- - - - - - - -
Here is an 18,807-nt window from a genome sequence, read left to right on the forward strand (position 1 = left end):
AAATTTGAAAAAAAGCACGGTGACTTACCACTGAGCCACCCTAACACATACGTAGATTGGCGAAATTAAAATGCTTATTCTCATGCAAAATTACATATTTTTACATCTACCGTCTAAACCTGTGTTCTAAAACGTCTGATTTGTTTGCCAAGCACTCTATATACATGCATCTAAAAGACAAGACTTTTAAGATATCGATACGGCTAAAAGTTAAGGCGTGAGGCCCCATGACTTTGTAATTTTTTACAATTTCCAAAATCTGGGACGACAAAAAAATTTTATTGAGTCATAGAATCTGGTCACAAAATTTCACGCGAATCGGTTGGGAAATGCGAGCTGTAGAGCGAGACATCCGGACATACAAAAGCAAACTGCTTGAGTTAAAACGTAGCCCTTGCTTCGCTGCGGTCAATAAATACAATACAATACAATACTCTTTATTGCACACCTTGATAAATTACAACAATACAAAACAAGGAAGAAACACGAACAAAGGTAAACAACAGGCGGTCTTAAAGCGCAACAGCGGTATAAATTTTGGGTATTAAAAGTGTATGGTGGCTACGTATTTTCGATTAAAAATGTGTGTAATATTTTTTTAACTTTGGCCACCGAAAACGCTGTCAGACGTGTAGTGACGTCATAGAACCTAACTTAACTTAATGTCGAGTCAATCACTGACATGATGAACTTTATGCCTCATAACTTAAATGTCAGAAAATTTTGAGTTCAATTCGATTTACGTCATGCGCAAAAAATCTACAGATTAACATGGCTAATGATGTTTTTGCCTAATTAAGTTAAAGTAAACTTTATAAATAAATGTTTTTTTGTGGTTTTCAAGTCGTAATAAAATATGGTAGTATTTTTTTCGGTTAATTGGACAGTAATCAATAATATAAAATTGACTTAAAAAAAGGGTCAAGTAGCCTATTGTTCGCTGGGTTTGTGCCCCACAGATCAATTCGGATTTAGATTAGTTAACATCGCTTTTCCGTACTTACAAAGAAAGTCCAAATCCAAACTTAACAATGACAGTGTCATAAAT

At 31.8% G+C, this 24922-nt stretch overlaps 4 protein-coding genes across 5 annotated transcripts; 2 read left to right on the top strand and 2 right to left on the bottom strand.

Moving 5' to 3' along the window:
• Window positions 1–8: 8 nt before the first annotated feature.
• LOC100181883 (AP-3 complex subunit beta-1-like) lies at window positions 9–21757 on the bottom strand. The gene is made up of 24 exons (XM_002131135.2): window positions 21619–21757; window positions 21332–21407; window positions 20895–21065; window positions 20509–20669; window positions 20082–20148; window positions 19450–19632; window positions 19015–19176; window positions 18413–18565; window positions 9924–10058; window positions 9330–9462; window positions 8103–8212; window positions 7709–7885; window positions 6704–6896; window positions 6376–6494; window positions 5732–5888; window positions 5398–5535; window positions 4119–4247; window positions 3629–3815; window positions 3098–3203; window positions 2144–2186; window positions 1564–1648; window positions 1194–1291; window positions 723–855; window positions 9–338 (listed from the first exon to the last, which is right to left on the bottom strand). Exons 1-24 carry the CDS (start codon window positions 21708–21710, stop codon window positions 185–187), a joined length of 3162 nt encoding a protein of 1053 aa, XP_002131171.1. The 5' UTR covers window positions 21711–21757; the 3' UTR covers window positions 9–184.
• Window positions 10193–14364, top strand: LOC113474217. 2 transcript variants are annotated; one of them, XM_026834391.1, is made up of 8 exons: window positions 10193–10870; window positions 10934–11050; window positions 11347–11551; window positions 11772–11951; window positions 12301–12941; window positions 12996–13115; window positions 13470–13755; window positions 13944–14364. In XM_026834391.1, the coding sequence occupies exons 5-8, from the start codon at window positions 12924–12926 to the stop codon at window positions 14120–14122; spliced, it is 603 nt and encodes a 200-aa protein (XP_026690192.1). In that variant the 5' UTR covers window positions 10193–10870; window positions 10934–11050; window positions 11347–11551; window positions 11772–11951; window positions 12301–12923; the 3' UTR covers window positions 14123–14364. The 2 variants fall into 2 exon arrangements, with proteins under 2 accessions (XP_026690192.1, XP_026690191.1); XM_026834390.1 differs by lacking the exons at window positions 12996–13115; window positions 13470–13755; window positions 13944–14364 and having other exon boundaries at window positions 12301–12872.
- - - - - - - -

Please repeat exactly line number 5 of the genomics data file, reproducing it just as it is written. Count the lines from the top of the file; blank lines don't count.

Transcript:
• Window positions 1–8: 8 nt before the first annotated feature.